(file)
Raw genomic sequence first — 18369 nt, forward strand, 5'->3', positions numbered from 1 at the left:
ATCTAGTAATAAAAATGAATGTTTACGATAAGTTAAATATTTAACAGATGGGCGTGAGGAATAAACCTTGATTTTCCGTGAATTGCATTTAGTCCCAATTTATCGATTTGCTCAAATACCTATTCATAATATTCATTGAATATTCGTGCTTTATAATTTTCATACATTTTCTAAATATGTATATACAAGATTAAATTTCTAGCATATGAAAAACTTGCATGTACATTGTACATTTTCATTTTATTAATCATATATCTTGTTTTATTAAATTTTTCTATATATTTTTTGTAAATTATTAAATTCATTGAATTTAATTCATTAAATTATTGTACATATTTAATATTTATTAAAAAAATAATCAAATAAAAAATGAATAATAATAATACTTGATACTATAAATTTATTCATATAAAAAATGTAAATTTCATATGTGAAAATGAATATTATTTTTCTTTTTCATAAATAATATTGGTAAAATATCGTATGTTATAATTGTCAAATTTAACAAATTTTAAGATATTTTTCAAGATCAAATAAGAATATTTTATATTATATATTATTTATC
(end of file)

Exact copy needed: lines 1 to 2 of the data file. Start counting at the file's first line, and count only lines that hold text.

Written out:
Raw genomic sequence first — 18369 nt, forward strand, 5'->3', positions numbered from 1 at the left:
ATCTAGTAATAAAAATGAATGTTTACGATAAGTTAAATATTTAACAGATGGGCGTGAGGAATAAACCTTGATTTTCCGTGAATTGCATTTAGTCCCAATTTATCGATTTGCTCAAATACCTATTCATAATATTCATTGAATATTCGTGCTTTATAATTTTCATACATTTTCTAAATATGTATATACAAGATTAAATTTCTAGCATATGAAAAACTTGCATGTACATTGTACATTTTCATTTTATTAATCATATATCTTGTTTTATTAAATTTTTCTATATATTTTTTGTAAATTATTAAATTCATTGAATTTAATTCATTAAATTATTGTACATATTTAATATTTATTAAAAAAATAATCAAATAAAAAATGAATAATAATAATACTTGATACTATAAATTTATTCATATAAAAAATGTAAATTTCATATGTGAAAATGAATATTATTTTTCTTTTTCATAAATAATATTGGTAAAATATCGTATGTTATAATTGTCAAATTTAACAAATTTTAAGATATTTTTCAAGATCAAATAAGAATATTTTATATTATATATTATTTATC